In my family, Easter is usually celebrated by bingeing on candy in the morning, tucking into a ham feast before noon and — inevitably — plenty of napping for the rest of the day. It may not be super-glamorous, but it's tradition. Whether or not you celebrate Easter like this (or at all), you won't be shocked to hear that the British royals do Easter Sunday a tad differently.
As the head of the Church of England, it makes sense that for Queen Elizabeth II, the holiday is more about spirituality and religious rituals than egg hunts, mimosas and brunch. Every Easter Sunday, the queen attends annual services at St. George's Chapel, a church near Windsor Castle. In a sweet tradition, local kids come to visit the queen and gift her with bright bouquets of spring flowers after church. Cue the awws (and photo ops)!
While Easter egg hunts do take place at Buckingham Palace, the Palace at Holyroodhouse in Edinburgh and Windsor Castle, the queen spends her day with her family in quiet observation of the holiday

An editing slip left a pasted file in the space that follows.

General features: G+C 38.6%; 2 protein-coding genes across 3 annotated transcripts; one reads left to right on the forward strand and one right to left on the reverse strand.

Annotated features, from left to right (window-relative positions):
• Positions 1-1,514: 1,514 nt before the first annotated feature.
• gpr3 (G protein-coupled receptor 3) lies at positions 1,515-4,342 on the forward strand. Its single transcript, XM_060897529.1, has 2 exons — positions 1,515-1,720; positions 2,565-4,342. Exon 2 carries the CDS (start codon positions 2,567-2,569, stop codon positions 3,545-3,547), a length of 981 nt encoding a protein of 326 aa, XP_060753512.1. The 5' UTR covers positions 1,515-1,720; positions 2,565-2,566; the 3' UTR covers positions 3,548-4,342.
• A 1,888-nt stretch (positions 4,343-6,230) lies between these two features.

The queen's schedule during the week before Easter, however, is a different story. On Maundy Thursday — the Thursday before Easter — the queen travels to a different cathedral and gives out Maundy Money, funds awarded to citizens who are active in their churches and communities. So far, she's visited every Anglican cathedral in England, a pretty impressive feat if you ask me.
The Easter Bunny might not be too happy that the queen doesn't go crazy for candy every year, but her low-key, respectful observance of the holiday is, as always, in keeping with the modest persona she's cultivated since her coronation so many years ago. If nothing else, the queen can be counted on to be a class act.
And, hey — more candy for us, right?
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